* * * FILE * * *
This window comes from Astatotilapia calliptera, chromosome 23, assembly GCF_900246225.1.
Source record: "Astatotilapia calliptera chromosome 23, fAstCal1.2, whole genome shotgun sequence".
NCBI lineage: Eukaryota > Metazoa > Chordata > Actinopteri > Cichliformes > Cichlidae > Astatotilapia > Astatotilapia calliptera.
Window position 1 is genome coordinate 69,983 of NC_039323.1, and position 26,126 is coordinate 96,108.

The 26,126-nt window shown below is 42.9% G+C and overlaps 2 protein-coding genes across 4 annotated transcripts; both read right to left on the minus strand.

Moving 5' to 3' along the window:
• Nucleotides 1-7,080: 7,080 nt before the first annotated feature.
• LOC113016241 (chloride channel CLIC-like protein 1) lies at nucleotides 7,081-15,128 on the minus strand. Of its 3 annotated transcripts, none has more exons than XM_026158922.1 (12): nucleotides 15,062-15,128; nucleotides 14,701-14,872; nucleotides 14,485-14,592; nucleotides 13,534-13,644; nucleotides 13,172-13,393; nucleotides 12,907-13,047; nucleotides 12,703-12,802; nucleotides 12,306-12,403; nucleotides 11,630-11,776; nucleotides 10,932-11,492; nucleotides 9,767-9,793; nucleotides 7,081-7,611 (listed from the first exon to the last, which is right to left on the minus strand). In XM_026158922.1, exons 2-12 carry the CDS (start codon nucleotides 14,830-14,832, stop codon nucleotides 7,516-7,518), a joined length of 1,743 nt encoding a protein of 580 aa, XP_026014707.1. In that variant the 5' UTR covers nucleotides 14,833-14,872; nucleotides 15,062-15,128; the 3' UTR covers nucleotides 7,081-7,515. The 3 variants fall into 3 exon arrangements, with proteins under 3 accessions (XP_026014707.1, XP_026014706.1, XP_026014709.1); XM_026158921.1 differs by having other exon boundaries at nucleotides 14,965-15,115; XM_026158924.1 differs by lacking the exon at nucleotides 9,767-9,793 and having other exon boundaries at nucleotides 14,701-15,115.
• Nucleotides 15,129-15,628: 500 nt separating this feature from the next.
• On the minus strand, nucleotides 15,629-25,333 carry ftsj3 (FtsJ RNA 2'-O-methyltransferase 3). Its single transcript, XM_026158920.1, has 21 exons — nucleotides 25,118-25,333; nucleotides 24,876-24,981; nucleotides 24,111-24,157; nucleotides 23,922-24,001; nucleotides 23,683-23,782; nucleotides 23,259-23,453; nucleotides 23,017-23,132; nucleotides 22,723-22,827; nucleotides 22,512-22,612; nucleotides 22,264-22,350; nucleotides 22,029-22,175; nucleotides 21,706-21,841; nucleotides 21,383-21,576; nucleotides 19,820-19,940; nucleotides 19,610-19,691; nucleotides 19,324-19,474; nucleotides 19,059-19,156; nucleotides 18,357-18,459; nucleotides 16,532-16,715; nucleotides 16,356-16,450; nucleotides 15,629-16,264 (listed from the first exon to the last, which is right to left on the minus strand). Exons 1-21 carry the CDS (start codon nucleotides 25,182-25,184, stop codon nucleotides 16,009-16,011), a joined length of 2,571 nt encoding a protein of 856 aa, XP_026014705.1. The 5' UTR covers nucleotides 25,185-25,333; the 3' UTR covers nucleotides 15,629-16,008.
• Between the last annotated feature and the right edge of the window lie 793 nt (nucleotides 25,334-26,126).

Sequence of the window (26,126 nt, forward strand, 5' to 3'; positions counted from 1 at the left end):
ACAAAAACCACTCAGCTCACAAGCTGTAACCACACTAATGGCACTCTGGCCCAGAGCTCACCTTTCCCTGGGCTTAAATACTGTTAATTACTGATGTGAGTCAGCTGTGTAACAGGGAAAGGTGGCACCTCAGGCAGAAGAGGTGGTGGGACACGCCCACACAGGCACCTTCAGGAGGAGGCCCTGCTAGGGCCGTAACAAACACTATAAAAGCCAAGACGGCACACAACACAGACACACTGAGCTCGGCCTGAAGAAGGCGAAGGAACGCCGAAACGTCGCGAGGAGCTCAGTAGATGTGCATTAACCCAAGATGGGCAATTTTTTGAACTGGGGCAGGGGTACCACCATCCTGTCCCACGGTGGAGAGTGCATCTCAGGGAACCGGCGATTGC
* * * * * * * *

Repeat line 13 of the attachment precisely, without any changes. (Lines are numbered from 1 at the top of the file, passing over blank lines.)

ACAAAAACCACTCAGCTCACAAGCTGTAACCACACTAATGGCACTCTGGCCCAGAGCTCACCTTTCCCTGGGCTTAAATACTGTTAATTACTGATGTGAGTCAGCTGTGTAACAGGGAAAGGTGGCACCTCAGGCAGAAGAGGTGGTGGGACACGCCCACACAGGCACCTTCAGGAGGAGGCCCTGCTAGGGCCGTAACAAACACTATAAAAGCCAAGACGGCACACAACACAGACACACTGAGCTCGGCCTGAAGAAGGCGAAGGAACGCCGAAACGTCGCGAGGAGCTCAGTAGATGTGCATTAACCCAAGATGGGCAATTTTTTGAACTGGGGCAGGGGTACCACCATCCTGTCCCACGGTGGAGAGTGCATCTCAGGGAACCGGCGATTGC